Similarly, the y output on the lead 94 changes as the potentiometer contact 96 moves along the resistor 84 in response to movements of the joystick along the Y-axis. The y output signal on the lead 94 is also at the reference voltage when the joystick 48 is in the centered neutral position, 60 percent of the voltage supply when the joystick is in the full positive deflection, that is, away from the operator as illustrated in FIG. 1 by a maximum of 20° deflection from the vertical neutral position, and 40 percent of the voltage supply upon full negative deflection, that is, 20° away from the centered neutral position and toward the operator.
In the preferred embodiment, the internal mechanism of the joystick 48 allows the joystick to be moved at any angle within the cone described, leading to a maximum travel between axes of 27°. These movements create simultaneous x output and y output signals and will be acted on simultaneously by a driver 100, to produce movement of the press 44 along both the X-axis and the Y-axis simultaneously. That movement may describe a straight line at an angle of 45° from the origin 0 of FIG. 1, a curve, or any other of an infinite number of curves between two points, depending upon the combination of X-axis input and Y-axis input that the operator selects through his motions of the joystick 48.
The X output signal on the lead 92, the reference signal on the lead 86, and the Y output signal on the lead 94 are all transmitted to the driver 100, which is an electronic interface between a command source, namely the joystick 48, and an electrically modulated valve or transmission stroker such as the proportional solenoids employed here to actuate the hydraulic valves. A suitable driver is the model 516 currently manufactured by P-Q Controls, Inc. of Bristol, Conn., U.S.A. The driver 100 provides a ramp, or acceleration and deceleration, function causing a smoothed output to the valve regardless of the abruptness of signal changes from the command source, or joystick 48.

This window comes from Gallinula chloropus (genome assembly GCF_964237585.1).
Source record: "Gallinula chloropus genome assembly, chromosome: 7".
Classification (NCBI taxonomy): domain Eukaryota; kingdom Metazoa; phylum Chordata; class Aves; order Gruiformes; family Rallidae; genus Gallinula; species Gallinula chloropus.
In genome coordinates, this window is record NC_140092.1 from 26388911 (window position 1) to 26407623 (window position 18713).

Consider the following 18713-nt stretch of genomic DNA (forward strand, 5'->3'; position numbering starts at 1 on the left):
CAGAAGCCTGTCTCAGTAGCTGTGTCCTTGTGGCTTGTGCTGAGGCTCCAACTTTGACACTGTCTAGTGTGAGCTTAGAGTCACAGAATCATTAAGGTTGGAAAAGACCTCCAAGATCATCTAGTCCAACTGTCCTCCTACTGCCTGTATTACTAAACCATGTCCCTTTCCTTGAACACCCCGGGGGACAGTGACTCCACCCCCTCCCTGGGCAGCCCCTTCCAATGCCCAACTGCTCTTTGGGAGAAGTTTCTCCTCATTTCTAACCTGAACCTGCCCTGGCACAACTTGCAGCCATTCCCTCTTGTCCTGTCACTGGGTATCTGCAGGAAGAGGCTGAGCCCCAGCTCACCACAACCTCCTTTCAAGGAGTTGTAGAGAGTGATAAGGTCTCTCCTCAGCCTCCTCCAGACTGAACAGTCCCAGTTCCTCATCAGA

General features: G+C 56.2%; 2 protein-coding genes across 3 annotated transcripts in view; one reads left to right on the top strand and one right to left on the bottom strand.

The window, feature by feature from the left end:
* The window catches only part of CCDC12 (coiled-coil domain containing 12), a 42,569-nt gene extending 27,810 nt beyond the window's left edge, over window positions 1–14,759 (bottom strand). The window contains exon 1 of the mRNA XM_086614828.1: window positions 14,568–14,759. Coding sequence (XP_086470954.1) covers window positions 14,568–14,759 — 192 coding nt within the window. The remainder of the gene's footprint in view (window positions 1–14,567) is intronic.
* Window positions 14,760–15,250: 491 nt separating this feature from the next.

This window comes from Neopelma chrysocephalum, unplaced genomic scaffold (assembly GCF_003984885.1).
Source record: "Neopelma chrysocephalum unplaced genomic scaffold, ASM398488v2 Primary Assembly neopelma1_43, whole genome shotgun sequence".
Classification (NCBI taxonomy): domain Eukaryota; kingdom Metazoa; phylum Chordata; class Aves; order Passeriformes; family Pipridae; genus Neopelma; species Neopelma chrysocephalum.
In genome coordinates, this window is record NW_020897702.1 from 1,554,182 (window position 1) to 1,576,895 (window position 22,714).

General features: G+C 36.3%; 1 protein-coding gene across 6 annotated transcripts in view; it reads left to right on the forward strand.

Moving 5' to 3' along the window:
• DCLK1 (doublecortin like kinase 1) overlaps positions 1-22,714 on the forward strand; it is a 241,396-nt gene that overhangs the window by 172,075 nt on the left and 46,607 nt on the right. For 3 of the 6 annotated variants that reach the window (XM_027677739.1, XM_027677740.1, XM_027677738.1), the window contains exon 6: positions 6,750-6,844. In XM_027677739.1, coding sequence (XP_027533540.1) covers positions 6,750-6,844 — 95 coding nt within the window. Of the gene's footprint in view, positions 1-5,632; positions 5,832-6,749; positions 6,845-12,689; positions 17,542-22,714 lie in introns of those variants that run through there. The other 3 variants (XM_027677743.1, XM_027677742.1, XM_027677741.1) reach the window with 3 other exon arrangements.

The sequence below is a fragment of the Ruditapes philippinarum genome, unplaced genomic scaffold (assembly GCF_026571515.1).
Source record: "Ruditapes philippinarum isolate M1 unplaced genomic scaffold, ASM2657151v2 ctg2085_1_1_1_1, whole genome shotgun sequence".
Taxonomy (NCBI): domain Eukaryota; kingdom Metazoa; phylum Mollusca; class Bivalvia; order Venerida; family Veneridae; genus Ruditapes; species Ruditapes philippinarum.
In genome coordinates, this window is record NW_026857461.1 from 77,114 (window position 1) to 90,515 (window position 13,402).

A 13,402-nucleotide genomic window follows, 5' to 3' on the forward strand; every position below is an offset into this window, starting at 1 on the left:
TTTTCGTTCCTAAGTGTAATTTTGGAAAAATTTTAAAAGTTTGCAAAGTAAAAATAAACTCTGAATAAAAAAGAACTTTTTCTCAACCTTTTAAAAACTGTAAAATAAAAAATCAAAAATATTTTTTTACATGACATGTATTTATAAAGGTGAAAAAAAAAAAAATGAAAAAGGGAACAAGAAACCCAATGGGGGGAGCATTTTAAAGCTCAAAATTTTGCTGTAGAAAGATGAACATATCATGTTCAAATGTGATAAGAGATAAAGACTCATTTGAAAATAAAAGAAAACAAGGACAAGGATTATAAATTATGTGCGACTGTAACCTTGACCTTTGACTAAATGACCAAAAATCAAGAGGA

The driver 100 provides a current source output that can be configured to drive single coil, dual coil, or single coil polarity reversal (floating coil) valves. The electrical current output remains constant within 10 percent over a wide voltage supply swing, typically 10 to 30 volts DC, and a wide resistance shift, which occurs as the valve coil heats up. The command source can be a potentiometer, switch, or a joystick as is employed in the preferred embodiment.
Using the driver 100 to control the solenoids and valves described below enables the joystick 48 to be readily replaced by a programmable control or computer interface, which obviates the need for an operator to visually direct the machine from the operator's platform 56.
The output from the proportional channel outputs of the driver 100 is a pulse width modulated electrical signal with current monitoring to drive the proportional solenoids on the hydraulic valves. The frequency of the pulse width modulated output is more critical with some hydraulic valves, so the driver 100 is calibrated for both the frequency and voltage required to meet the operational specifications of the particular valve it drives. The frequency and magnitude of the driver outputs are also adjusted to counteract oscillations in hydraulic fluid output and excessive hysteresis.